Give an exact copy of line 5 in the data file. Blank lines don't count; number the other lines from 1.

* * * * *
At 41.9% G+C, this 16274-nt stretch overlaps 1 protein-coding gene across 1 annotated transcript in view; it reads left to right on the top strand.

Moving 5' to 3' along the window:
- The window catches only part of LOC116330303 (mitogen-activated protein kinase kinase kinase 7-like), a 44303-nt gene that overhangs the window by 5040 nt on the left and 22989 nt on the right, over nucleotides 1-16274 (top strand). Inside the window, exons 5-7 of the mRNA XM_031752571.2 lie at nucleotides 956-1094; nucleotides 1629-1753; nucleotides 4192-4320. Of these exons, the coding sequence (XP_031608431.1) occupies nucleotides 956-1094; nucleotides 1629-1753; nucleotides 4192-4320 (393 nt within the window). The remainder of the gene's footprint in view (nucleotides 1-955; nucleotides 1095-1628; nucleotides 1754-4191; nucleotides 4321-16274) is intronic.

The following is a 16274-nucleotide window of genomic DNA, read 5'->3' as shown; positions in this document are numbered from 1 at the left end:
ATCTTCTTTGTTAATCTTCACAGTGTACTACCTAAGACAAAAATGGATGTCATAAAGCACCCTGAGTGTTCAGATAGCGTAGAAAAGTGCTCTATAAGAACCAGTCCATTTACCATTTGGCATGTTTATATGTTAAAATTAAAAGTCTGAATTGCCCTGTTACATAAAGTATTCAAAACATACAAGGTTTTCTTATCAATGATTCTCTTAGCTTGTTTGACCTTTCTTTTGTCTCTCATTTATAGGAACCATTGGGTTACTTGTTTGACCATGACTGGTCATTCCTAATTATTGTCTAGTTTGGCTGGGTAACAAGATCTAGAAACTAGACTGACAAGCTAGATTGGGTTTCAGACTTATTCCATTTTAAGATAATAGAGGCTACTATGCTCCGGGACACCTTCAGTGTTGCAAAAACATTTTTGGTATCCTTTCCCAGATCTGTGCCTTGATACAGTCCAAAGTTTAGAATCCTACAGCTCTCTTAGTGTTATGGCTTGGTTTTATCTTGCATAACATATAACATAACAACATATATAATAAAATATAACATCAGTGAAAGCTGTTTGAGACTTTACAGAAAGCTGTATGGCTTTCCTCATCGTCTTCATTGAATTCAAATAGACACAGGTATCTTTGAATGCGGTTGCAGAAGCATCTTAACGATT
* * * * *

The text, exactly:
ATCTTCTTTGTTAATCTTCACAGTGTACTACCTAAGACAAAAATGGATGTCATAAAGCACCCTGAGTGTTCAGATAGCGTAGAAAAGTGCTCTATAAGAACCAGTCCATTTACCATTTGGCATGTTTATATGTTAAAATTAAAAGTCTGAATTGCCCTGTTACATAAAGTATTCAAAACATACAAGGTTTTCTTATCAATGATTCTCTTAGCTTGTTTGACCTTTCTTTTGTCTCTCATTTATAGGAACCATTGGGTTACTTGTTTGACCATGACTGGTCATTCCTAATTATTGTCTAGTTTGGCTGGGTAACAAGATCTAGAAACTAGACTGACAAGCTAGATTGGGTTTCAGACTTATTCCATTTTAAGATAATAGAGGCTACTATGCTCCGGGACACCTTCAGTGTTGCAAAAACATTTTTGGTATCCTTTCCCAGATCTGTGCCTTGATACAGTCCAAAGTTTAGAATCCTACAGCTCTCTTAGTGTTATGGCTTGGTTTTATCTTGCATAACATATAACATAACAACATATATAATAAAATATAACATCAGTGAAAGCTGTTTGAGACTTTACAGAAAGCTGTATGGCTTTCCTCATCGTCTTCATTGAATTCAAATAGACACAGGTATCTTTGAATGCGGTTGCAGAAGCATCTTAACGATT